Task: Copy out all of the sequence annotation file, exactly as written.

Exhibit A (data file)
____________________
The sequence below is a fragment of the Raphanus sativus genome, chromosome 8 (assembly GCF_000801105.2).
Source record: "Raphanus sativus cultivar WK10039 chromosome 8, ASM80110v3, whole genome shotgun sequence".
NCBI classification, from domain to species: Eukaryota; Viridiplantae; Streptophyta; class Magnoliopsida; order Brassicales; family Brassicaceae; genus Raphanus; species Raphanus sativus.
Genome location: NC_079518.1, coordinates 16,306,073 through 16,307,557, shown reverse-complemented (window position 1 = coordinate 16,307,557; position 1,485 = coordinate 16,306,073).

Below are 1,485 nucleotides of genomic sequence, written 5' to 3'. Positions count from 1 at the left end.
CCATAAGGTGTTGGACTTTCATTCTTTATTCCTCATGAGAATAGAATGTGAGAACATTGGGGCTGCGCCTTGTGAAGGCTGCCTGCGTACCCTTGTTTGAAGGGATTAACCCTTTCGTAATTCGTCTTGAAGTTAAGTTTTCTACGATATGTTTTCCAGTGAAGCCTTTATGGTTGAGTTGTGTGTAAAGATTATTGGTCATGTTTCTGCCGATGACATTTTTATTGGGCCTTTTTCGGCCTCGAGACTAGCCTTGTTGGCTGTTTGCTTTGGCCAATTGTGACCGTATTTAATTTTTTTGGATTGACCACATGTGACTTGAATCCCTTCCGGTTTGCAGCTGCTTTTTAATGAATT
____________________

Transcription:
The sequence below is a fragment of the Raphanus sativus genome, chromosome 8 (assembly GCF_000801105.2).
Source record: "Raphanus sativus cultivar WK10039 chromosome 8, ASM80110v3, whole genome shotgun sequence".
NCBI classification, from domain to species: Eukaryota; Viridiplantae; Streptophyta; class Magnoliopsida; order Brassicales; family Brassicaceae; genus Raphanus; species Raphanus sativus.
Genome location: NC_079518.1, coordinates 16,306,073 through 16,307,557, shown reverse-complemented (window position 1 = coordinate 16,307,557; position 1,485 = coordinate 16,306,073).

Below are 1,485 nucleotides of genomic sequence, written 5' to 3'. Positions count from 1 at the left end.
CCATAAGGTGTTGGACTTTCATTCTTTATTCCTCATGAGAATAGAATGTGAGAACATTGGGGCTGCGCCTTGTGAAGGCTGCCTGCGTACCCTTGTTTGAAGGGATTAACCCTTTCGTAATTCGTCTTGAAGTTAAGTTTTCTACGATATGTTTTCCAGTGAAGCCTTTATGGTTGAGTTGTGTGTAAAGATTATTGGTCATGTTTCTGCCGATGACATTTTTATTGGGCCTTTTTCGGCCTCGAGACTAGCCTTGTTGGCTGTTTGCTTTGGCCAATTGTGACCGTATTTAATTTTTTTGGATTGACCACATGTGACTTGAATCCCTTCCGGTTTGCAGCTGCTTTTTAATGAATT